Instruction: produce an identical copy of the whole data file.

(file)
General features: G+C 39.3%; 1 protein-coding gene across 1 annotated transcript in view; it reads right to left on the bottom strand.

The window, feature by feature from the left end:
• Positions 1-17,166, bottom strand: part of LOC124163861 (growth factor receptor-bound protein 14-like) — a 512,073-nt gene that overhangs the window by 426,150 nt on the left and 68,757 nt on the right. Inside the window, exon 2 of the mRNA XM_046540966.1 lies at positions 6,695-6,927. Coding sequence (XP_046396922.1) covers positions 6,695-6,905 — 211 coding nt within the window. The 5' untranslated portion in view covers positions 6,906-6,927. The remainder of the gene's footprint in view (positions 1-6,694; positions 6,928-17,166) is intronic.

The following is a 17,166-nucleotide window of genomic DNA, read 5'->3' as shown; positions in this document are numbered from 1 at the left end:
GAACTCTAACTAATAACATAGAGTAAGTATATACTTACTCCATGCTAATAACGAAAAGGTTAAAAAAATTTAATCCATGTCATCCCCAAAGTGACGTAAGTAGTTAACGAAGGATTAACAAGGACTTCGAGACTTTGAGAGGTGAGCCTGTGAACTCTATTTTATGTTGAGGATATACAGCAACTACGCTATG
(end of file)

General features: G+C 39.3%; 1 protein-coding gene across 1 annotated transcript in view; it reads right to left on the bottom strand.

The window, feature by feature from the left end:
• Positions 1-17,166, bottom strand: part of LOC124163861 (growth factor receptor-bound protein 14-like) — a 512,073-nt gene that overhangs the window by 426,150 nt on the left and 68,757 nt on the right. Inside the window, exon 2 of the mRNA XM_046540966.1 lies at positions 6,695-6,927. Coding sequence (XP_046396922.1) covers positions 6,695-6,905 — 211 coding nt within the window. The 5' untranslated portion in view covers positions 6,906-6,927. The remainder of the gene's footprint in view (positions 1-6,694; positions 6,928-17,166) is intronic.

The following is a 17,166-nucleotide window of genomic DNA, read 5'->3' as shown; positions in this document are numbered from 1 at the left end:
GAACTCTAACTAATAACATAGAGTAAGTATATACTTACTCCATGCTAATAACGAAAAGGTTAAAAAAATTTAATCCATGTCATCCCCAAAGTGACGTAAGTAGTTAACGAAGGATTAACAAGGACTTCGAGACTTTGAGAGGTGAGCCTGTGAACTCTATTTTATGTTGAGGATATACAGCAACTACGCTATG